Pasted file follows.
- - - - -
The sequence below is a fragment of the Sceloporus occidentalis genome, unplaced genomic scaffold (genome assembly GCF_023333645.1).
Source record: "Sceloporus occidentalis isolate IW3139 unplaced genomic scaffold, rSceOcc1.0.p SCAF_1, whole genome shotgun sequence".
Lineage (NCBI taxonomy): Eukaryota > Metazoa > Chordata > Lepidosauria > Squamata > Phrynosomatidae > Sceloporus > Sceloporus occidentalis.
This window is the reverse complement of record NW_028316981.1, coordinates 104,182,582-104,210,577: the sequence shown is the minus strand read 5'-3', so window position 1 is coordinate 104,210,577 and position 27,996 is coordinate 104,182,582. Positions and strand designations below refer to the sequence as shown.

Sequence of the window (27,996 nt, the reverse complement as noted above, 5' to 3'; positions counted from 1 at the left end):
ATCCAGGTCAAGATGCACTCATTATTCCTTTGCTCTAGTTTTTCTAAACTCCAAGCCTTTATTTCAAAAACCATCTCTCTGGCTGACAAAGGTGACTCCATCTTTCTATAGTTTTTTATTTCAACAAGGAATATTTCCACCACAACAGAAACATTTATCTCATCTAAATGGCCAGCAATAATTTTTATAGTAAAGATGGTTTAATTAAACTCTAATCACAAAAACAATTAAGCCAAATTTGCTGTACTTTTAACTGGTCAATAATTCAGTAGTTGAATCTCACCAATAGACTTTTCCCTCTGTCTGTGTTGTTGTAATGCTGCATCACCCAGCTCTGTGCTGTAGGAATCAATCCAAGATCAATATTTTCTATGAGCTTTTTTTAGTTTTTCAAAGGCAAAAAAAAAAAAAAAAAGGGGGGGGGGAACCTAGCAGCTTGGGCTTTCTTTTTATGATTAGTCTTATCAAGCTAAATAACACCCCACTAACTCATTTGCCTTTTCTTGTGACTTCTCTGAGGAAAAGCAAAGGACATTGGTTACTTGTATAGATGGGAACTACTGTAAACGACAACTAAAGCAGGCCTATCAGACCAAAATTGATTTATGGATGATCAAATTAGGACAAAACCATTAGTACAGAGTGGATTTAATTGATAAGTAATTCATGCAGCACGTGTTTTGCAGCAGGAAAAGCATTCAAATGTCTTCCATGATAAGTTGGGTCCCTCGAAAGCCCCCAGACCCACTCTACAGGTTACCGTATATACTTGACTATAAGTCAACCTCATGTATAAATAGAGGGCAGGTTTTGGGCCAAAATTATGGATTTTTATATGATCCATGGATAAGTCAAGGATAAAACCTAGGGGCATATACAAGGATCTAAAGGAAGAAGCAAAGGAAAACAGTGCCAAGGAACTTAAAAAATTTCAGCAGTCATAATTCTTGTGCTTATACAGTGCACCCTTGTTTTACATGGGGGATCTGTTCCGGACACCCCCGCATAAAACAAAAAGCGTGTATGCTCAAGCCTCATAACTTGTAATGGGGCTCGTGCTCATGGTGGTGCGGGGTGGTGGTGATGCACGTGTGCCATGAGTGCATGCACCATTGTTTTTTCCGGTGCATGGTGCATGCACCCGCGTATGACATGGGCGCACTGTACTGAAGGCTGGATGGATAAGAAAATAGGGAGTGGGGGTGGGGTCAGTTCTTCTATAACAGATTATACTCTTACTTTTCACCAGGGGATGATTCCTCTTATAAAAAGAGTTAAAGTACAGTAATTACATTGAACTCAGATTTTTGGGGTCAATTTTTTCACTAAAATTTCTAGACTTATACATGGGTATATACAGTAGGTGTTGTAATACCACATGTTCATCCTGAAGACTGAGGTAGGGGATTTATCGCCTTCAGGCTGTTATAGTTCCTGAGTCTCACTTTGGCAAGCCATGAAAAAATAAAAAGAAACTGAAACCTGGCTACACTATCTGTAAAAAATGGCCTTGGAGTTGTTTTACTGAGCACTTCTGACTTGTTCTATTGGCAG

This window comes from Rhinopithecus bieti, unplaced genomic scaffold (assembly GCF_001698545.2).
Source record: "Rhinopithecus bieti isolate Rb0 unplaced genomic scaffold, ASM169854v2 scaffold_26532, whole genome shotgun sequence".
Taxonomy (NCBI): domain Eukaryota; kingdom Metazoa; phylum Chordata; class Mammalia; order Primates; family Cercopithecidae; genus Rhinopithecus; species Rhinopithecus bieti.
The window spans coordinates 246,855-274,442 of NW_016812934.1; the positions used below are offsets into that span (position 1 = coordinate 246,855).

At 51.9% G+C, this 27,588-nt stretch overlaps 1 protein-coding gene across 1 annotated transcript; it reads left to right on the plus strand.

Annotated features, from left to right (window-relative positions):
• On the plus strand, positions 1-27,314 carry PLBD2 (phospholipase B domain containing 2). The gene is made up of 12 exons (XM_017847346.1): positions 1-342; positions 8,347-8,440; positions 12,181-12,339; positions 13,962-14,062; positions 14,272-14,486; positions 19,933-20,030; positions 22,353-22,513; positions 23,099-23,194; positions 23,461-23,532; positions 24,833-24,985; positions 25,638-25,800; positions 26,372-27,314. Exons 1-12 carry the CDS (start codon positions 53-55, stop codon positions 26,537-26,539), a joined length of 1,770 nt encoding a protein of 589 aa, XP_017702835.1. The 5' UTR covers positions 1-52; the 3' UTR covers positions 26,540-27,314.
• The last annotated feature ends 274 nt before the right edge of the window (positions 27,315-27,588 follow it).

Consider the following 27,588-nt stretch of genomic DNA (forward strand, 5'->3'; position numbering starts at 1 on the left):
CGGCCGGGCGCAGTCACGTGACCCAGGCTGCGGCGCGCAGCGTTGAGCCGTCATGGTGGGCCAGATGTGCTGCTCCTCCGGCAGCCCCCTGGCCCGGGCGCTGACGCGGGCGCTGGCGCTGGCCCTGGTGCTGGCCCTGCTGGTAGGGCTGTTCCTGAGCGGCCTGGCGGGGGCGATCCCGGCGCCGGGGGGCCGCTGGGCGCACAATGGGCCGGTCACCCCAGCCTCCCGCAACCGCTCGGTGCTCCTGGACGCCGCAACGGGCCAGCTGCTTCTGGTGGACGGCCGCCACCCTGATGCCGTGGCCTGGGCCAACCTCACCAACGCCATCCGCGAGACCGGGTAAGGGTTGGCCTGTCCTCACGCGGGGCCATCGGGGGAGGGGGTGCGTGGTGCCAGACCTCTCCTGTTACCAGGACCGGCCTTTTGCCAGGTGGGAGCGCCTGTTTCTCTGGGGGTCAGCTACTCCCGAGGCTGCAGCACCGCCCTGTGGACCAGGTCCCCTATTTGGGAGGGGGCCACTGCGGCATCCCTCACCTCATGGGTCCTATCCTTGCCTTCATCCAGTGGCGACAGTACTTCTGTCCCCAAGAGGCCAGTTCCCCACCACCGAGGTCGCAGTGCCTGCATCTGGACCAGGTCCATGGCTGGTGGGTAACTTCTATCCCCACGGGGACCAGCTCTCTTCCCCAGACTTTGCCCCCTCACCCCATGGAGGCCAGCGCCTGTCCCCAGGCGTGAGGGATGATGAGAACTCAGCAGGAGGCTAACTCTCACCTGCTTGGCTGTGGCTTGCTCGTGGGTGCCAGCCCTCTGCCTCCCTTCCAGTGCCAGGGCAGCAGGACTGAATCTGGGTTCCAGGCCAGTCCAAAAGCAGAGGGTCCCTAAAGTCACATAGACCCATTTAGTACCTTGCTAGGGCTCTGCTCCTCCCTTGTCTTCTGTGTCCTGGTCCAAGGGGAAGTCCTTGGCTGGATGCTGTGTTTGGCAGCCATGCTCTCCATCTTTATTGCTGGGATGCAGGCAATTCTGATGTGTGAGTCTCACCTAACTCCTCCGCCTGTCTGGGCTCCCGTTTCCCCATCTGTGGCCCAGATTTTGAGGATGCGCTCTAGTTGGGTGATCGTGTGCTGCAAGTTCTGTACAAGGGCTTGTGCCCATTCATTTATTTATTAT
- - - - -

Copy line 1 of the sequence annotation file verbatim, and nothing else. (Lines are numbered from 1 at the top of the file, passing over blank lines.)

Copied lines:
The sequence below is a fragment of the Sceloporus occidentalis genome, unplaced genomic scaffold (genome assembly GCF_023333645.1).